In either case, it makes it more obvious why competing phone vendors and service providers are attacking the iPhone in a frothy foam war that seeks to artificially associate it with all sorts of problems, from security to price to the recent meme that tries to suggest that the iPhone’s onscreen keyboard somehow injects typing errors that flummox users with calamitous troubles.
It Keeps Getting Better.
Overall, NPD counted 38 million mobiles sold in the US in the same quarter, which gave Apple almost 3% of all of the nation’s new phone sales in its first full quarter of sales. Incidentally, in just a day and a half of sales in June, Apple sold over 1% of the phones in the previous quarter.
Apple’s 3% US market share among all phones means the iPhone already has three times the penetration in the US, its first market, as the public 1% goal Steve Jobs set for worldwide iPhone sales by the end of 2008, even before heading into its important first holiday quarter.
Sales outside the US will likely be more difficult, as the competition is more credible in Europe and Asia, and the service expectations are different. As Apple attempts to break the stranglehold service providers have over the mobile market, challenged providers are fighting back.
Vodafone Attacks the iPhone.
After Vodafone refused to meet Apple’s demands for reduced service fees in order to become the exclusive provider of the iPhone in Germany, Apple teamed up with T-Mobile. Vodafone–which owns half of Verizon Wireless in the US–has since attempted to force Apple to give it access to iPhone users without lowering its prices by suing T-Mobile in court to stop sales of iPhones tied to its rival provider in Germany.
The result is that T-Mobile now sells the iPhone in Germany without a service contract for an additional premium of 600 Euros, or about $885. That’s the same unlocked price premium that will be offered by Apple’s partner Orange in France, according to sources familiar with Apple’s plans for dealing with mobile regulations in France.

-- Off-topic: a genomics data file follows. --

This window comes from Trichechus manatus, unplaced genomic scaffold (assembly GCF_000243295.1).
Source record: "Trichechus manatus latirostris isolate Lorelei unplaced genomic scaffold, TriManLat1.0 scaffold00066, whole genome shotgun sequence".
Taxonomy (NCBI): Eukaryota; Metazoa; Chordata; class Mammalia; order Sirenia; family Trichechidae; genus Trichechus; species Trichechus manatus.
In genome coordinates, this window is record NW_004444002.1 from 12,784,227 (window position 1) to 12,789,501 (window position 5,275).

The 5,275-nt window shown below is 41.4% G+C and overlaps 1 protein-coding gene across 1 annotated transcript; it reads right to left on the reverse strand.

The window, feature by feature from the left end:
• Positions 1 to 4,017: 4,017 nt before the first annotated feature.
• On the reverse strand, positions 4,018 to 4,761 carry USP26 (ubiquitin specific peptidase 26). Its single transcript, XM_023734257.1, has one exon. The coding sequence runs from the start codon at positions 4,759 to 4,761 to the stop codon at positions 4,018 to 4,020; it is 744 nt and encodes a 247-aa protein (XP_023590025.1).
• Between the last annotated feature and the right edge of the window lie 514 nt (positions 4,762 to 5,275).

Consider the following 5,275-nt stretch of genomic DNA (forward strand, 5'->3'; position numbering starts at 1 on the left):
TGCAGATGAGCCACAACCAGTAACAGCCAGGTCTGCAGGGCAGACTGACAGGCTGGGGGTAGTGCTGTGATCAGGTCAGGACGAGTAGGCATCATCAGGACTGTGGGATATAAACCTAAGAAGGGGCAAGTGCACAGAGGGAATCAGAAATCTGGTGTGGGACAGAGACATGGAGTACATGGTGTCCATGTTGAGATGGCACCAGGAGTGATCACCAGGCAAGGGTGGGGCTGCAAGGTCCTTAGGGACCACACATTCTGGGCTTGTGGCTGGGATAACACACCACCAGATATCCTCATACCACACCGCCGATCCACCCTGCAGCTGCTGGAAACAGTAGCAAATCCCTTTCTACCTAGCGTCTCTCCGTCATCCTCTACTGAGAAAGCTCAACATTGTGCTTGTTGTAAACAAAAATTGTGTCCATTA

Customers are unlikely to volunteer en mass to pay such a premium just to use the iPhone on other carriers, allowing Apple to continue to leverage its partnerships with providers that will agree to offer lower service plans, customized mobile features, and to subsidize the hardware cost of the iPhone in order to gain new subscribers.
The iPhone Engine.
Combined with the fact that iPhone users consistently report high satisfaction ratings, Apple’s early strong entry will mean that the iPhone will sail into the winter quarter with hot word of mouth advertising. Existing buyers purchased the iPhone based on its advertised features; iPhone users are now talking to their friends about it, which will result in snowballing sales.
According to market research by Changewave from last month, RIM’s popular Blackberry was the only other mobile besides the iPhone with more than 50% of its customers reporting they were very satisfied with their phone. Apple earned a very satisfied rating from 82% of its users, up from 77% in August.
Add in the new iPods and phenomenal growth in Mac sales, and Apple has three hot engines to attract shoppers, each of which acts as an advertisement for Apple’s other products. And the competition? There is no standout competitor to the new Nano and Touch, there are few strong competitors to the iPhone, and PCs running Vista are looking more like a Mac advertisement than a competitive factor.